When I was about 10 years old, a bored child in my Sunday school class said, “I feel like we just go over the same lessons over and over again.”
Our teacher kindly smiled and said, “You’re right, we do repeat a lot of the same lessons. Adults repeat a lot of the same lessons in their classes too. Why do you think that is?”
One child piped up and said, “Because they’re stupid!”
That, of course, was not the correct answer.
Our teacher said, “We need to repeat lessons because even though we already know, we all need reminders.”
That’s how I’m feeling as I sit here knowing what I’m about to type.
This past weekend, I was tagged in a Facebook post of what was posed to be a letter from Mississippi Governor Tate Reeves announcing masks would soon no longer be required in the state.
The letter says the statewide mask requirements are set to end on Oct. 1, and that no business can refuse someone entrance into their shops if they are not wearing a mask.
I knew the letter was fake the moment I looked at it.
If this letter had been true, I would have heard about it long before a Facebook post started circulating. I would have received several emails from the governor’s office and my phone would have blown up with messages and calls from coworkers.
The “formal letter,” as it claimed to be, was anything but. The top of the page had a picture of Reeves’s face, which alone is something he would not do with a real letter.
The atrocious grammar was another red flag.
“All business are hereby ordered to take down all facemasks must be worn on or in they establishments,” is just one of the sentences.
The fake letter then claims Reeves took the action to end the statewide mask mandate on Sept. 17. However, Mississippi's statewide mask mandate, which has been in place since Aug. 4, isn’t set to expire until 5 p.m. today. At that time, the governor could decide to extend the requirements, which he has done several times already.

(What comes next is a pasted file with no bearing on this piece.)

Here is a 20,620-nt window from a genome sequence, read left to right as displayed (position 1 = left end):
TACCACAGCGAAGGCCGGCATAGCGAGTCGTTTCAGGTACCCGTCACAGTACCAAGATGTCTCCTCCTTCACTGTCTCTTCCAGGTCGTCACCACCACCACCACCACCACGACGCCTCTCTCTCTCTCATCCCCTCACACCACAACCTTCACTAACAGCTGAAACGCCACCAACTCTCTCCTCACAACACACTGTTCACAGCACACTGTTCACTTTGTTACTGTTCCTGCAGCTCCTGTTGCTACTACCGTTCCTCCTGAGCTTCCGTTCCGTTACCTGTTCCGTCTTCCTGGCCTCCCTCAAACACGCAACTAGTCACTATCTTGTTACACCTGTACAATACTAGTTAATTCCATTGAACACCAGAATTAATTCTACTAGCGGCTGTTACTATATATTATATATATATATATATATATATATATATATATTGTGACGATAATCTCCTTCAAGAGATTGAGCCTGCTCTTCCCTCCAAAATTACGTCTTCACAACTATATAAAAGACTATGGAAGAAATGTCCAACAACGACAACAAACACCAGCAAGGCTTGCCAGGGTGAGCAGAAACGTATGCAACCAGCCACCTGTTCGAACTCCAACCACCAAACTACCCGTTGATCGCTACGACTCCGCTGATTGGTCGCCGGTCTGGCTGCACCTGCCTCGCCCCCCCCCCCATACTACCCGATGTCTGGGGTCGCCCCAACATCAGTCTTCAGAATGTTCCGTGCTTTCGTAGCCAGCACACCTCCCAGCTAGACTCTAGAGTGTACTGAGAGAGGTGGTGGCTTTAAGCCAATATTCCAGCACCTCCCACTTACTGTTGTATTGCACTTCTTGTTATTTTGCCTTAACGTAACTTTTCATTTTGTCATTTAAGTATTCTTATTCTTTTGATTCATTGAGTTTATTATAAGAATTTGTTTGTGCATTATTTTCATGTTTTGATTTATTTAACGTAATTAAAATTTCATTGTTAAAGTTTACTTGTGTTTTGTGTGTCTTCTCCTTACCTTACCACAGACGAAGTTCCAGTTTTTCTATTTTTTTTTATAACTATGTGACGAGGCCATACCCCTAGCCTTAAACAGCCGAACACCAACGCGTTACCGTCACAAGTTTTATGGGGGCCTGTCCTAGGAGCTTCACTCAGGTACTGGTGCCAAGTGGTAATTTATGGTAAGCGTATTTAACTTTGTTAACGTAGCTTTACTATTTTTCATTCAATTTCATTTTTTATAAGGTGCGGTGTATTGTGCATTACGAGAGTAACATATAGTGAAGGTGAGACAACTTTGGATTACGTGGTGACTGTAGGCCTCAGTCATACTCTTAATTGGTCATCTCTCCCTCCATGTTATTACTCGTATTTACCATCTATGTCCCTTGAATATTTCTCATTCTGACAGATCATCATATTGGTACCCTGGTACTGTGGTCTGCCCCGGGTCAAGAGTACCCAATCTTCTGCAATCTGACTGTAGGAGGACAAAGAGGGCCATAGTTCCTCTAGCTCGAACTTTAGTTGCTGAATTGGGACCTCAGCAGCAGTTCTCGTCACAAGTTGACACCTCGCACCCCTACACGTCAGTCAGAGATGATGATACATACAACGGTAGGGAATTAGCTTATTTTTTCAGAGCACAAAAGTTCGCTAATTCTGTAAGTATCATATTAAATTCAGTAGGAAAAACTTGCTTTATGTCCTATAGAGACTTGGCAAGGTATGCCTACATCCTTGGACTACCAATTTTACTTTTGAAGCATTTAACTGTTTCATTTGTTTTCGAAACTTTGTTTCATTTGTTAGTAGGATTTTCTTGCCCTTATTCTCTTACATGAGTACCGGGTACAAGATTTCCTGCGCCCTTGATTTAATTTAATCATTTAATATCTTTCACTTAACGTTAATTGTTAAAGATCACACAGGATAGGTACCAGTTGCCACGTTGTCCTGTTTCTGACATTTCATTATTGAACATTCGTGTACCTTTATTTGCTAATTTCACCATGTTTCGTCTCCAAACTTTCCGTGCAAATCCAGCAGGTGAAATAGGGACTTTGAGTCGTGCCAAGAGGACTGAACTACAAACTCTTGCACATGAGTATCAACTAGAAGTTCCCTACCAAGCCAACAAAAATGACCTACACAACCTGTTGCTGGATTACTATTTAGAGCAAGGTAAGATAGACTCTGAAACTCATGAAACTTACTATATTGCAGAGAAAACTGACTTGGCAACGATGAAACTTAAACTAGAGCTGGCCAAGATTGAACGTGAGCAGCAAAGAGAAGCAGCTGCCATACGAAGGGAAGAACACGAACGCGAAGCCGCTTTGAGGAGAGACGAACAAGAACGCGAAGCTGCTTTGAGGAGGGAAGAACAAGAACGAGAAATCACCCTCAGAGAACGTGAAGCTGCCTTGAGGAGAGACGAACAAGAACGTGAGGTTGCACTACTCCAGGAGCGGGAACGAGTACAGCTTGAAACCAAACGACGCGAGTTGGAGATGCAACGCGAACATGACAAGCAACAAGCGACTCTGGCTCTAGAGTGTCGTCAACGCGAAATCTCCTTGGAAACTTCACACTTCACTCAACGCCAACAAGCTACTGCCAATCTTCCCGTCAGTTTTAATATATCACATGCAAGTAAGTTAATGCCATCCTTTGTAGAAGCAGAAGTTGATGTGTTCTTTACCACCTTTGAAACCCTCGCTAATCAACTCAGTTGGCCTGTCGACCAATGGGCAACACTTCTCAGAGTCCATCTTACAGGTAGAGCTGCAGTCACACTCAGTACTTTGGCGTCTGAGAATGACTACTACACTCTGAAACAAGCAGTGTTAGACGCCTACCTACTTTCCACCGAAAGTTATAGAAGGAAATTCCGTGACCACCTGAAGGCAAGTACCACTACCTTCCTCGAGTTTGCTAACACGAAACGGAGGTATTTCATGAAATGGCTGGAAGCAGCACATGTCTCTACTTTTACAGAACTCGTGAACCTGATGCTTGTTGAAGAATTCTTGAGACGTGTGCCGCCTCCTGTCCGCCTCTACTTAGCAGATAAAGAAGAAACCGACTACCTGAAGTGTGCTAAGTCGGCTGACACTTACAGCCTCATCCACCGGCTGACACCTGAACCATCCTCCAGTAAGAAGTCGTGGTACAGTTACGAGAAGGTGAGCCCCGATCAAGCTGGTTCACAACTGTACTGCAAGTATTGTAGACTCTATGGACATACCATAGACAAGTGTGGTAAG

Despite all of that, the one sure way I knew this was fake was by checking the governor’s website, governorreeves.ms.gov. Sure enough, there was no mention of any such order.
If people didn’t want to exit their Facebook app to search that website, they could have simply searched “Tate Reeves,” found the verified page with the blue check mark and looked at the posts there. Again, no mention of any such order.
As wildly untrue as this letter was, it still went viral.
Far too many people are quick to believe posts they see on social media. Even if the letter had looked convincing, I still would have taken the time to verify if what I saw was, in fact, true.
I have seen plenty of warnings over the years telling people about the vast amount of false information shared online. But yet, despite how many times we’ve heard that, we still fall for so many lies.
Just as we are often taught the same lessons in Sunday school, there is a reason people need to be reminded not to always trust what they read online. We become complacent and we forget.
One of my favorite jokes is the fake quote by Abraham Lincoln that says, “If it is on the Internet, then it must be true.”
Obviously, that is incorrect for numerous reasons but that’s what makes it funny. But yet, we are often still guilty of being gullible enough to believe whatever we read on Facebook. This is why I try to stress to people to get your information, such as your local news, from valid, established sources such as the Delta Democrat-Times and local radio and television stations, and not from random Facebook pages and posts.
If you were to see a post that says Disneyland is offering free admission the rest of the year, are you going to take a week off of work, book a hotel room and make the trek all the way to California without verifying with that information?
Of course not, you would check the source directly. The same should apply to anything else.
Catherine Kirk is managing editor of the Delta Democrat-Times. She can be reached at firstname.lastname@example.org.